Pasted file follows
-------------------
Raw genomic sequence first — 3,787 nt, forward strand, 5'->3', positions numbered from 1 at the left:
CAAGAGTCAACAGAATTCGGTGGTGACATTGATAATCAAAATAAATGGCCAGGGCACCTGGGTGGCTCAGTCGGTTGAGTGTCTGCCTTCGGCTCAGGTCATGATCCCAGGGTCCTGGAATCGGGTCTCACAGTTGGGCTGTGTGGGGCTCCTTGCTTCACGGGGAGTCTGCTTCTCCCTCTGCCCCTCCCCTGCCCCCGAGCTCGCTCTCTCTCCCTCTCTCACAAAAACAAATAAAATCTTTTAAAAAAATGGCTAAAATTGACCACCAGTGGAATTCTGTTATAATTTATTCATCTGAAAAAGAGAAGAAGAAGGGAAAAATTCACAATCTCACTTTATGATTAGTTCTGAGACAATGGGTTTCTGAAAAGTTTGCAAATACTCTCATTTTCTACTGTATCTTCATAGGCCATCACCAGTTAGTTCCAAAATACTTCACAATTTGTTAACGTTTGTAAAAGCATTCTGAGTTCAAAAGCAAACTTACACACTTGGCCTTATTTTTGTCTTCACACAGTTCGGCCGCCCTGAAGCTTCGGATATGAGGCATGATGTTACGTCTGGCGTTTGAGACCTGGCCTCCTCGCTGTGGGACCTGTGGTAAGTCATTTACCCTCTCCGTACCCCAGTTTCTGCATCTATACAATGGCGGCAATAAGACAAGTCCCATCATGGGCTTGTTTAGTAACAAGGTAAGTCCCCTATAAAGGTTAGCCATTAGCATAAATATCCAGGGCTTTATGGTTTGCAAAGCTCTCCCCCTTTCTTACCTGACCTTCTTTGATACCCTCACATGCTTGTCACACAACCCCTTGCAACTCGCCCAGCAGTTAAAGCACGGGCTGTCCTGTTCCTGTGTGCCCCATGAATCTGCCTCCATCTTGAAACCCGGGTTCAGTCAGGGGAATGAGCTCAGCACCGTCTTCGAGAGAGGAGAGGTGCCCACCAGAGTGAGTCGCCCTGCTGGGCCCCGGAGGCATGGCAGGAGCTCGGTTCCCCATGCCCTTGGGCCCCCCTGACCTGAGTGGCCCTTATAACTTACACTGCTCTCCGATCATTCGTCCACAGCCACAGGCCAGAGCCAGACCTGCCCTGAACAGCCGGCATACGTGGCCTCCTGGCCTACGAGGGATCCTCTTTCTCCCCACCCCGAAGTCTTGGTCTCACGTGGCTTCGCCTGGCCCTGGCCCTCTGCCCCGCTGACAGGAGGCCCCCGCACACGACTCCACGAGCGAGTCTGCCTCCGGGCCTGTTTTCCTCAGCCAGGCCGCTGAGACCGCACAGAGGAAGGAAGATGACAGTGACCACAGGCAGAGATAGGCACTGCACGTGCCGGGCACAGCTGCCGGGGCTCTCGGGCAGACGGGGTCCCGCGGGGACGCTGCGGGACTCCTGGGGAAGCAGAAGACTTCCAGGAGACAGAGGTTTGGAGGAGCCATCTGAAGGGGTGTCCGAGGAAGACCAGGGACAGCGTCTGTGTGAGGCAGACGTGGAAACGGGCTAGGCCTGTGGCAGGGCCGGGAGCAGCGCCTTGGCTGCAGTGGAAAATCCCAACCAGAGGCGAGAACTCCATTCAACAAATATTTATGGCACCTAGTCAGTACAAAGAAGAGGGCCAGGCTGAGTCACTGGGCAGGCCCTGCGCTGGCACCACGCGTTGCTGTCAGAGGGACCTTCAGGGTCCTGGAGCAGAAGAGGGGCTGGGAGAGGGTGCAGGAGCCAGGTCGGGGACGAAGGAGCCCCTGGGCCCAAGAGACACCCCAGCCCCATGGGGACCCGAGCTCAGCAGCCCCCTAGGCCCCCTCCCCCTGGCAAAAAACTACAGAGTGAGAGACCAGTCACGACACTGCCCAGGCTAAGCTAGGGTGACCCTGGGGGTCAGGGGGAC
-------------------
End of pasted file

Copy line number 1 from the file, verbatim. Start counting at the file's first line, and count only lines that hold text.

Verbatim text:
Raw genomic sequence first — 3,787 nt, forward strand, 5'->3', positions numbered from 1 at the left: